Northern Ireland Assembly "failing" on integrated schooling commitments
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Northern Ireland Assembly "failing" on integrated schooling commitments

THE Northern Ireland Assembly is failing on its commitments to integrated schooling, a British university lecturer has claimed.

Despite many parents in the region keen to expand the levels of integrated schooling, the Northern Ireland Executive is |"out of touch" with common feeling, Dr Shaun McDaid, of the University of Huddersfield, claimed this week.

“There seems to be a genuine desire among parents to bring about integrated schooling, but it hasn’t materialised. On this issue the Executive is behind the curve,” said Dr McDaid, a Research Fellow at the University and a member of its Centre for Research in the Social Sciences.

His claims follow the recent contribution the academic made to the first edition of the new online journal Identity Papers, published by the University’s Academy for British and Irish Studies.

For his article Dr McDaid compared the education policies pursued by the power-sharing executive of 1973-74 with those of the current devolved government.

And while acknowledging that today’s Ulster “no longer suffers the intense sectarian violence of the 1970s and 80s”, he finds it remains “plagued by inter-communal divisions” with few attempts made to improve community relations via integrated education.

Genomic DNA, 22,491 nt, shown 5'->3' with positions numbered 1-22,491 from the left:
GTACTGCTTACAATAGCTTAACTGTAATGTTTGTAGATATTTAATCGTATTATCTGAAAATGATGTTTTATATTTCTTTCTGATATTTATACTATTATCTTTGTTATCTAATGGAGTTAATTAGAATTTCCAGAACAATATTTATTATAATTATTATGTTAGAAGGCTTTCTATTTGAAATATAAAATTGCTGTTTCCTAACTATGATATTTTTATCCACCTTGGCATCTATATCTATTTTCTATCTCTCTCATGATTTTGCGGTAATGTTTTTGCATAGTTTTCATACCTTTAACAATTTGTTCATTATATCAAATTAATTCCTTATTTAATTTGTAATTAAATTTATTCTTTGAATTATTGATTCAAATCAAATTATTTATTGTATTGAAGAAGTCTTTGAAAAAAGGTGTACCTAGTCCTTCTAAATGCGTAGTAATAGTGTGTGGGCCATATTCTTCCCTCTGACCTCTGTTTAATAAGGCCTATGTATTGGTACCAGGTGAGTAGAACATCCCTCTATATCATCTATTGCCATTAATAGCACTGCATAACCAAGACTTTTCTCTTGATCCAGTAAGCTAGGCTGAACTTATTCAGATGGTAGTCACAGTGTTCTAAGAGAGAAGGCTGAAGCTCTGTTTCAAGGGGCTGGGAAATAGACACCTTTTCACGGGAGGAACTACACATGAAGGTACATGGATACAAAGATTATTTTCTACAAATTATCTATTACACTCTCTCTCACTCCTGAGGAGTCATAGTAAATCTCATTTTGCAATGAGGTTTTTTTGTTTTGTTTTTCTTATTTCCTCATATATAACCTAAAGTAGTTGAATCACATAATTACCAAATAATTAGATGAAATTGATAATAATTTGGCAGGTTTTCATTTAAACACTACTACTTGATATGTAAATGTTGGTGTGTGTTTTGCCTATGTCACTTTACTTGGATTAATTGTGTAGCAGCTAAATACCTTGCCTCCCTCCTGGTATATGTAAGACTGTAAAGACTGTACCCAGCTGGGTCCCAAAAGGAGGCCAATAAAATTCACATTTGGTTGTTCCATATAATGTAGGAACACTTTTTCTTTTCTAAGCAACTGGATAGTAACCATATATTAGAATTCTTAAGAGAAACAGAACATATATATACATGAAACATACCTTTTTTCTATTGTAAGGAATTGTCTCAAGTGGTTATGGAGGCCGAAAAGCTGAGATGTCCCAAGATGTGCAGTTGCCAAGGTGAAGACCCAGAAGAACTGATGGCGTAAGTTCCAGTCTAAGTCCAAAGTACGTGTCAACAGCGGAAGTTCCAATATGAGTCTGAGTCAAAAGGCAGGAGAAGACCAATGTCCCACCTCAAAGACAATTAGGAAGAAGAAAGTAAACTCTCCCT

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By contrast, the executive of the early 1970s formulated what Dr McDaid describes as “one of the most progressive and ambitious strategies for integrated education in the history of Northern Ireland”.

“Despite the costs, integrated education was at the forefront of the first executive’s efforts to improve community relations,” he says.

“That this occurred at a time when the violence was at its most intense is all the more remarkable, and provides an interesting contrast with the education policies of the current executive.”

He adds: “However, the current Northern Ireland Assembly has shown no commitment to fully-integrated schools. Instead it has earmarked £25 million for the development of “shared schools”, in which pupils of different sectarian backgrounds share facilities such as sports grounds and assembly halls but are taught in segregated classes."

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